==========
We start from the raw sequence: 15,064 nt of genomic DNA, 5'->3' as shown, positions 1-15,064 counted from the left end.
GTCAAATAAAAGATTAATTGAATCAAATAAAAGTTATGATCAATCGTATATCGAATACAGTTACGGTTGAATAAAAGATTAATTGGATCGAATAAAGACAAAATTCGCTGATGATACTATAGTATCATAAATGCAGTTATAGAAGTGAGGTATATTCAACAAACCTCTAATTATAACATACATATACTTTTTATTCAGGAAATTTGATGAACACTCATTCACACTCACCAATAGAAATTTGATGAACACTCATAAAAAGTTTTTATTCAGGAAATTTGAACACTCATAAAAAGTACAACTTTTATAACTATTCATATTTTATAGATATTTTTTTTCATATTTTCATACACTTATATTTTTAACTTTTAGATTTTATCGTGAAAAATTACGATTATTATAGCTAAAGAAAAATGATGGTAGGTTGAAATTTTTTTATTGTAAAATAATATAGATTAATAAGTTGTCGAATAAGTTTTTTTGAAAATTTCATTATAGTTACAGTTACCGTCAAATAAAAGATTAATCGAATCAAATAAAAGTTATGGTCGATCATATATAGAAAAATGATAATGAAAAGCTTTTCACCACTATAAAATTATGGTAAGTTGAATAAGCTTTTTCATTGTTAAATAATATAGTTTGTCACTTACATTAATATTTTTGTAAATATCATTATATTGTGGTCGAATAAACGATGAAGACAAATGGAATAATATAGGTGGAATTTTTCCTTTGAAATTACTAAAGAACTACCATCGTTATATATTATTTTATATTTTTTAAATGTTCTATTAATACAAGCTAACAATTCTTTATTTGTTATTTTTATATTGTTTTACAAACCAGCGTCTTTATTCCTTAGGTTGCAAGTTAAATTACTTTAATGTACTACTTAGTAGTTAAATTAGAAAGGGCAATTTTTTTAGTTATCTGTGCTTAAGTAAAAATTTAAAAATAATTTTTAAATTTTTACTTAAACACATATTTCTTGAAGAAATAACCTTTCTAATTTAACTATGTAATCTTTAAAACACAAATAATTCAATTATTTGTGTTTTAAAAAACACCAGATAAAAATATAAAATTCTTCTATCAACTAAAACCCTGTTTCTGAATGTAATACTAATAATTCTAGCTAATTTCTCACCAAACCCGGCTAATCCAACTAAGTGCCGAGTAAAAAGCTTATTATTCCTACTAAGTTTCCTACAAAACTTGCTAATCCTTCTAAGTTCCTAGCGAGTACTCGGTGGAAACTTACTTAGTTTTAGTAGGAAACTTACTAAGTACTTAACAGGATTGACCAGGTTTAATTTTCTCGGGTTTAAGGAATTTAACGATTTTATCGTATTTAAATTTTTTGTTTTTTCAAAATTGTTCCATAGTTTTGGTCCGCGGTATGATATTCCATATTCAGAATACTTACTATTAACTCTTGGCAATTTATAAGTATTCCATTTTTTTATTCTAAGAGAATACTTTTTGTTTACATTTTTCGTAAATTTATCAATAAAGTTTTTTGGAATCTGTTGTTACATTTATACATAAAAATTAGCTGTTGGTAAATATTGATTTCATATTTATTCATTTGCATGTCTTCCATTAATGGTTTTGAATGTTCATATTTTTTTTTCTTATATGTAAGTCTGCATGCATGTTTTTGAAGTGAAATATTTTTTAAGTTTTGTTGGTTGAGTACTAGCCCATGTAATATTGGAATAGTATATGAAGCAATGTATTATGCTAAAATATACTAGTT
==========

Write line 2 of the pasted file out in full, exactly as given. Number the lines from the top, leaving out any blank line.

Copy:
GTCAAATAAAAGATTAATTGAATCAAATAAAAGTTATGATCAATCGTATATCGAATACAGTTACGGTTGAATAAAAGATTAATTGGATCGAATAAAGACAAAATTCGCTGATGATACTATAGTATCATAAATGCAGTTATAGAAGTGAGGTATATTCAACAAACCTCTAATTATAACATACATATACTTTTTATTCAGGAAATTTGATGAACACTCATTCACACTCACCAATAGAAATTTGATGAACACTCATAAAAAGTTTTTATTCAGGAAATTTGAACACTCATAAAAAGTACAACTTTTATAACTATTCATATTTTATAGATATTTTTTTTCATATTTTCATACACTTATATTTTTAACTTTTAGATTTTATCGTGAAAAATTACGATTATTATAGCTAAAGAAAAATGATGGTAGGTTGAAATTTTTTTATTGTAAAATAATATAGATTAATAAGTTGTCGAATAAGTTTTTTTGAAAATTTCATTATAGTTACAGTTACCGTCAAATAAAAGATTAATCGAATCAAATAAAAGTTATGGTCGATCATATATAGAAAAATGATAATGAAAAGCTTTTCACCACTATAAAATTATGGTAAGTTGAATAAGCTTTTTCATTGTTAAATAATATAGTTTGTCACTTACATTAATATTTTTGTAAATATCATTATATTGTGGTCGAATAAACGATGAAGACAAATGGAATAATATAGGTGGAATTTTTCCTTTGAAATTACTAAAGAACTACCATCGTTATATATTATTTTATATTTTTTAAATGTTCTATTAATACAAGCTAACAATTCTTTATTTGTTATTTTTATATTGTTTTACAAACCAGCGTCTTTATTCCTTAGGTTGCAAGTTAAATTACTTTAATGTACTACTTAGTAGTTAAATTAGAAAGGGCAATTTTTTTAGTTATCTGTGCTTAAGTAAAAATTTAAAAATAATTTTTAAATTTTTACTTAAACACATATTTCTTGAAGAAATAACCTTTCTAATTTAACTATGTAATCTTTAAAACACAAATAATTCAATTATTTGTGTTTTAAAAAACACCAGATAAAAATATAAAATTCTTCTATCAACTAAAACCCTGTTTCTGAATGTAATACTAATAATTCTAGCTAATTTCTCACCAAACCCGGCTAATCCAACTAAGTGCCGAGTAAAAAGCTTATTATTCCTACTAAGTTTCCTACAAAACTTGCTAATCCTTCTAAGTTCCTAGCGAGTACTCGGTGGAAACTTACTTAGTTTTAGTAGGAAACTTACTAAGTACTTAACAGGATTGACCAGGTTTAATTTTCTCGGGTTTAAGGAATTTAACGATTTTATCGTATTTAAATTTTTTGTTTTTTCAAAATTGTTCCATAGTTTTGGTCCGCGGTATGATATTCCATATTCAGAATACTTACTATTAACTCTTGGCAATTTATAAGTATTCCATTTTTTTATTCTAAGAGAATACTTTTTGTTTACATTTTTCGTAAATTTATCAATAAAGTTTTTTGGAATCTGTTGTTACATTTATACATAAAAATTAGCTGTTGGTAAATATTGATTTCATATTTATTCATTTGCATGTCTTCCATTAATGGTTTTGAATGTTCATATTTTTTTTTCTTATATGTAAGTCTGCATGCATGTTTTTGAAGTGAAATATTTTTTAAGTTTTGTTGGTTGAGTACTAGCCCATGTAATATTGGAATAGTATATGAAGCAATGTATTATGCTAAAATATACTAGTT